That is the essence of political influence. You can say it’s a bad thing in general, but in this case it certainly worked, didn’t it? Gays and lesbians aren’t the sole source of Obamas fundraising, but their influence over the rest of the Democratic fundraising universe is strong — there’s a lot of gay-friendly donors, to put it another way, who have their own pet issues but also have a lot of gay and lesbian friends.
Which is why LPAC is such a good idea. In fact, I predict that either a “Gay PAC” will soon be announced for gay men to donate to, or perhaps they’ll all merge into a “LGBTPAC” at some point down the road. More power to all of them, no matter how it plays out!
The more PACs the better, from anywhere on the political spectrum. Why shouldn’t the ACLU form a “Civil Liberties PAC” (note: they may already have one, I didn’t check) to advance their ideals? If your group has an issue you care about, then put together a super PAC and see if there are some well-heeled folks out there who think as you do. Channel the money into your own issue-advocacy ads on television. Get the word out!
“But Chris,” you say, “won’t that just contribute to the absolute cacophony of political ads which already assail us each and every election year?” You are darn tootin’ it would. But what is the alternative? Leave the field wide open to Karl Rove and his PAC?
Like, for instance, lesbians. I would love to see an ad campaign from LPAC — whether it’s on gay marriage, or women’s rights, or social justice for all. I would love to see ads from a lot of political groups out there, unfettered by party dogma.
The beauty of a super PAC is that you get to make your own ads. They can be political as heck, but as long as you don’t use the taboo phrase “vote for candidate X,” you can say just about anything you want. It’s pretty much a free-for-all out there, with very few rules. In the past, the money flow would be through the political parties (or the candidates) themselves — they’d take your money and then decide what to do with it. They might come out with an ad which you think stinks, but you would have little say over it, even if your money funded the ad. What Citizens United has done is remove the middle man. You can now go out and buy your own ads, and spend as much as you feel like to do so. That means a certain amount of freedom for people who can scrape together that kind of money.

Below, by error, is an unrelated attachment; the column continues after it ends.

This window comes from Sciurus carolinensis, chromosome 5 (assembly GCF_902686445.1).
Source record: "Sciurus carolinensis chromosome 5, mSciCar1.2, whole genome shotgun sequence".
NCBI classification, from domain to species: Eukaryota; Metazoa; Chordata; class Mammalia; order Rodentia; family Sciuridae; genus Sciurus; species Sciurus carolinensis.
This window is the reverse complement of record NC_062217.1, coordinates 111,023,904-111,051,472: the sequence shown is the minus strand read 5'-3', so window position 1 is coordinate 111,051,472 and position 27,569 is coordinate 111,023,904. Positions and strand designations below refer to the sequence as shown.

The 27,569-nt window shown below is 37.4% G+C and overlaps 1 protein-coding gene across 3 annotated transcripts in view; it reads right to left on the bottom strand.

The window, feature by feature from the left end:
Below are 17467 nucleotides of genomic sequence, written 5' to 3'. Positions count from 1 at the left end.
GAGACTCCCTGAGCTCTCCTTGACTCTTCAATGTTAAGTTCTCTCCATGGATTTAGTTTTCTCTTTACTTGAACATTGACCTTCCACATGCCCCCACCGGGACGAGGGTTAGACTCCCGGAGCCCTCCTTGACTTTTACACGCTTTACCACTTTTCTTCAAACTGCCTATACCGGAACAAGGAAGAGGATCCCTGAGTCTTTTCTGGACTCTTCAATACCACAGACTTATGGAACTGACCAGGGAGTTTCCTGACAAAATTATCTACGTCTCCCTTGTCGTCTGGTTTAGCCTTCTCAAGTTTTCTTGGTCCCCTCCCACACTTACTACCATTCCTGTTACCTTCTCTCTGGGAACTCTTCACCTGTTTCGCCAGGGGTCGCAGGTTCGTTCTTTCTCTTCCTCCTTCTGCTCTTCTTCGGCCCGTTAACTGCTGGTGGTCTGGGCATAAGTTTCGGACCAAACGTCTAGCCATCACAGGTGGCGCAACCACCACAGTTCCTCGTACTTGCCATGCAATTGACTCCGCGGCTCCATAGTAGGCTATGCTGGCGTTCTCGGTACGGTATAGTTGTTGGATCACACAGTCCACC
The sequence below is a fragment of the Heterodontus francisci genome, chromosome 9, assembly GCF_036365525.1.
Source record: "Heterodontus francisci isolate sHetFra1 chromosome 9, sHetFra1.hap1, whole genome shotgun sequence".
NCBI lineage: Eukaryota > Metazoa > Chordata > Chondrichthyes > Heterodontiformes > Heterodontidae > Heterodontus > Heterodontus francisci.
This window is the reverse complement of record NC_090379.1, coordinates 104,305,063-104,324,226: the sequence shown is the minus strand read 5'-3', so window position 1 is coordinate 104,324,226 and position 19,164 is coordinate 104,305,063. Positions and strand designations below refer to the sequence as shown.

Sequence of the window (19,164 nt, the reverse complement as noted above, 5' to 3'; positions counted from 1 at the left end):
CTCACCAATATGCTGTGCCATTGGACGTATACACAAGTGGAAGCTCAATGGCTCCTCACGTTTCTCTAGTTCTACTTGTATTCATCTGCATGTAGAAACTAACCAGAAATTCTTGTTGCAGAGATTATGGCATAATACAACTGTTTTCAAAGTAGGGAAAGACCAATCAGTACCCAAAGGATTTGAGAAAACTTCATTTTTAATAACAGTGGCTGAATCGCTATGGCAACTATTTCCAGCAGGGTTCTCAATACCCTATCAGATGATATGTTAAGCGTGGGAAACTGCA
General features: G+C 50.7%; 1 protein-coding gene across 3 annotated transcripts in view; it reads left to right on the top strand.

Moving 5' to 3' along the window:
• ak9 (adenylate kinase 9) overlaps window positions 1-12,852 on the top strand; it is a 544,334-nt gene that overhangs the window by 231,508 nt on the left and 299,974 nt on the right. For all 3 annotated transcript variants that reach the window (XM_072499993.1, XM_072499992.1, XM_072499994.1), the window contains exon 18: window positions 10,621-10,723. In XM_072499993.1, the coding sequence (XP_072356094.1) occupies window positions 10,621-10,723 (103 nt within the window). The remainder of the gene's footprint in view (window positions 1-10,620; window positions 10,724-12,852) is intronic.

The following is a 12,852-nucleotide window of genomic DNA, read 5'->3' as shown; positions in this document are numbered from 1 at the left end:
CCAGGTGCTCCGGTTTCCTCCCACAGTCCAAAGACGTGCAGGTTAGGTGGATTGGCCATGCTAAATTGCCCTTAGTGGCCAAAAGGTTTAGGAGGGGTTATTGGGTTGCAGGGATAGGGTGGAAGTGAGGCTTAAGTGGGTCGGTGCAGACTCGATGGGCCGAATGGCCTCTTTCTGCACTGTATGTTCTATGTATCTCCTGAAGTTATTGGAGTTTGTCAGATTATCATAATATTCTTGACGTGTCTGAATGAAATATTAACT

The political system we have is far from perfect. Money is too influential in politics. There are many ways to change this for the better. I support most efforts to change this unfair equation. But while we’re waiting for a perfect political system, we have what we have. And we should use it. We should play the game as best we can. If lesbians want to band together and use their combined influence to support candidates and run ads, hopefully it will help further their cause. More power to them. Any other group who wants to see their level of influence rise should be emulating LPAC, and not scoffing at them in any way. OK, the whole game is rigged — tilted overwhelmingly against the little guy — but when a whole bunch of little guys get together and pool their money in such a fashion, your voices get heard more. Just because the game is rigged doesn’t mean it isn’t worth the effort to play, to put it another way.
Chris Weigant blogs at: